The cases presented here probably represent only a small fraction of inmates acquiring new HCV infection in prison. Firstly, our cases were detected clinically (whereas most primary HCV infections are subclinical) and, secondly, our study did not attempt a systematic search for HCV transmission among inmates. Moreover, there are rare occurrences of HCV infection without detectable HCV antibodies, and such cases depend on HCV-PCR testing for diagnosis.8

This report confirms that HCV is currently being transmitted within NSW prisons. The circumstances for acquisition of serious bloodborne infections during imprisonment should be identified and opportunities for transmission minimised where possible. Accordingly, detailed studies of the incidence of and risk factors for HCV transmission within prisons are urgently needed, followed by development and implementation of control measures.

References

  1. Crofts N, Stewart T, Hearne P, et al. Spread of bloodborne viruses among Australian prison entrants. BMJ 1995; 310: 285-288.
  2. Vlahov D, Nelson KE, Quinn TC, Kendig N. Prevalence and incidence of hepatitis C infection among male prison inmates in Maryland. Eur J Epidemiol 1993; 9: 566-569.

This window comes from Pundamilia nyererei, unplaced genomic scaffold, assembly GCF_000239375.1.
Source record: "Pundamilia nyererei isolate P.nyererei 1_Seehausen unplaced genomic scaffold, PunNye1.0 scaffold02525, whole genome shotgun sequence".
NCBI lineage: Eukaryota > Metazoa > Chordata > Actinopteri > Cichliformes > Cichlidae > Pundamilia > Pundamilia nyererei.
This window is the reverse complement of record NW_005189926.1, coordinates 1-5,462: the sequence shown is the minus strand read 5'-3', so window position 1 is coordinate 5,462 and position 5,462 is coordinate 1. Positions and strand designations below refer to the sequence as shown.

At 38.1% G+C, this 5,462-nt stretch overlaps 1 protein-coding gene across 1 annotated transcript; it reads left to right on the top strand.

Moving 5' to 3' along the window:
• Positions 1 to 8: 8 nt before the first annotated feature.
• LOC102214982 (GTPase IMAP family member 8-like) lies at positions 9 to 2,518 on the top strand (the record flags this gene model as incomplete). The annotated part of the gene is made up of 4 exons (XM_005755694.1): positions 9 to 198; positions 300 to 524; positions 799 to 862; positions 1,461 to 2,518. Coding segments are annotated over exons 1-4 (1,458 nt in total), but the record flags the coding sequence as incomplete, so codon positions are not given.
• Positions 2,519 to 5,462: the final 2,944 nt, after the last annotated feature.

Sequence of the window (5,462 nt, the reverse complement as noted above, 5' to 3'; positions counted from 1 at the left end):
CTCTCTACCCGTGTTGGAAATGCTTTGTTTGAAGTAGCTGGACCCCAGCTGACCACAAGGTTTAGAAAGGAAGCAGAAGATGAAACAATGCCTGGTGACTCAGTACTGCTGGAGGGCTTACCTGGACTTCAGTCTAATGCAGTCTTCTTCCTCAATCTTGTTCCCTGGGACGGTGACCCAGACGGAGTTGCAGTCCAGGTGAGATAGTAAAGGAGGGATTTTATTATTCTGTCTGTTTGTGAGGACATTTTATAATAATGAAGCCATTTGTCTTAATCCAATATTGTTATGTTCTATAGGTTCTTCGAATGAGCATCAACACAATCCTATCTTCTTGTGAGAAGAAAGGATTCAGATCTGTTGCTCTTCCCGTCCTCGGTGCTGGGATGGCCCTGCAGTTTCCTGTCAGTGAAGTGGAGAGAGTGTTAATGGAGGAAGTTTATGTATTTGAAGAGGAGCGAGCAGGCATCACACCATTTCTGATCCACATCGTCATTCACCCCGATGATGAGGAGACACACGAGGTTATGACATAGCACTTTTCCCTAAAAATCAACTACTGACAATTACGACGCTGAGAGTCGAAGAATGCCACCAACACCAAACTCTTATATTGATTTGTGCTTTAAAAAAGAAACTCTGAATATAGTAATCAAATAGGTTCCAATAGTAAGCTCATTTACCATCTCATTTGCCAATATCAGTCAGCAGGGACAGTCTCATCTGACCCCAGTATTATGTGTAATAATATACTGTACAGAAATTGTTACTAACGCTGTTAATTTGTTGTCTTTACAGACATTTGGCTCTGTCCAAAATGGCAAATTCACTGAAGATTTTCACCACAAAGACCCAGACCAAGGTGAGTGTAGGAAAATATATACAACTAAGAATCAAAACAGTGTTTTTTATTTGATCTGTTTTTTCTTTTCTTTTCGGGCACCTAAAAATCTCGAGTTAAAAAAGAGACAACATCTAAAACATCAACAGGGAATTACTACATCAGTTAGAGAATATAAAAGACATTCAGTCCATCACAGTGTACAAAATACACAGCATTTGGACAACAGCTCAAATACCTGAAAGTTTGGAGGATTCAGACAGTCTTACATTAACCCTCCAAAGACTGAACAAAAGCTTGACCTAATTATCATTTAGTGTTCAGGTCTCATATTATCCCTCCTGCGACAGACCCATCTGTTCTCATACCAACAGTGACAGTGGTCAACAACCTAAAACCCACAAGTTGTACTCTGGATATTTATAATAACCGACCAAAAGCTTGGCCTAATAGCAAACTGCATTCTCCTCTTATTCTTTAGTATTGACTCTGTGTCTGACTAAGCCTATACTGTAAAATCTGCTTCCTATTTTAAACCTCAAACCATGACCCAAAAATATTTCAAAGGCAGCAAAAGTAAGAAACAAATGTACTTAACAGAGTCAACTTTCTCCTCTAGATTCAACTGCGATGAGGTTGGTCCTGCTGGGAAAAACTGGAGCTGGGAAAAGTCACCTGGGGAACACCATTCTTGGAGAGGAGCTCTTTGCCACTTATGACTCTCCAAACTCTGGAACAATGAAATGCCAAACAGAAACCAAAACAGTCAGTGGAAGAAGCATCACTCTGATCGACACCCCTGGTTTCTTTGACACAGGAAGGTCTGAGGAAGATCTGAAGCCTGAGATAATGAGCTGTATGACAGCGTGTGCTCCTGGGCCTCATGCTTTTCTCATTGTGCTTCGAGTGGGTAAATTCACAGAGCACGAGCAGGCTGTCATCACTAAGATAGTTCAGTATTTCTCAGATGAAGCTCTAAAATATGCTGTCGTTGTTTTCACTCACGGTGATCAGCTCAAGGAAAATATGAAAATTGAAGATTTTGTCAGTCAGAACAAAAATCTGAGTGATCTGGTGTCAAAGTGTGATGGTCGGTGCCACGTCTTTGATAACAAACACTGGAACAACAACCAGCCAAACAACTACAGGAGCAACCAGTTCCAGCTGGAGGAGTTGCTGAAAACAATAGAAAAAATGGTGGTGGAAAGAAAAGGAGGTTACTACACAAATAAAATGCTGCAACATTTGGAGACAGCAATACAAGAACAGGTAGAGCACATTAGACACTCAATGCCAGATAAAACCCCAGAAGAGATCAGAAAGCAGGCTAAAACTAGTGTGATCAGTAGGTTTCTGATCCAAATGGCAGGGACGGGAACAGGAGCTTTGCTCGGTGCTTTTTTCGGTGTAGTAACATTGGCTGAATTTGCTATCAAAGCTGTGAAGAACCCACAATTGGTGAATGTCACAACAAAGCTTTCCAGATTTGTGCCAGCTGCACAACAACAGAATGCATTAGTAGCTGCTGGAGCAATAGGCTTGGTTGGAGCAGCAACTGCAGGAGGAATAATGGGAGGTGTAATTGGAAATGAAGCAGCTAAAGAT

3. Butler TG, Dolan KA, Ferson MJ, et al. Hepatitis B and C in New South Wales prisons: prevalence and risk factors. Med J Aust 1997; 166: 127-130.
  4. van Beek I, Dwyer R, Dore GJ, et al. Infection with HIV and hepatitis C virus among injecting drug users in a prevention setting: retrospective cohort study. BMJ 1998, 317: 433-437.
  5. Bodsworth NJ, Robertson M, Kaldor J. Transmission of hepatitis C but not human immunodeficiency virus type 1 following sharing of injecting equipment. Genitourin Med 1994; 70: 206-207.
  6. Gill ON, Noone A, Heptonstall J. Imprisonment, injecting drug use, and bloodborne viruses: a threat of transmission but an opportunity for prevention. BMJ 1995; 310: 275-276.
  7. Darke S. Self-report among injecting drug users: a review. Drug Alcohol Depend 1998; 51: 253-263.
  8. Gretch DR. Diagnostic tests for hepatitis C. Hepatology 1997; 26 Suppl 1: 43S-47S.

Authors' details

Drug and Alcohol Services, Royal Prince Alfred Hospital, Sydney, NSW.


Paul S Haber, MD, FRACP, Staff Specialist.

Public Health Nursing Unit, Corrections Health Service, Sydney, NSW.
Sandra J Parsons, RN, Clinical Nurse Consultant;
Susan E Harper, RN, Public Health Nurse.

Virology Division, Department of Microbiology, South Eastern Sydney Area Laboratory Services, Sydney, NSW.
William D Rawlinson, PhD, FRACP, FRCPA, Division Head.
Peter A White, PhD, Research Fellow.

School of Pathology, University of New South Wales, Sydney, NSW.
Andrew R Lloyd, MD, FRACP, Associate Professor, Inflammation Research Unit.

Table
  • Paul S Haber
  • Sandra J Parsons
  • Susan E Harper
  • Peter A White
  • William D Rawlinson
  • Andrew R Lloyd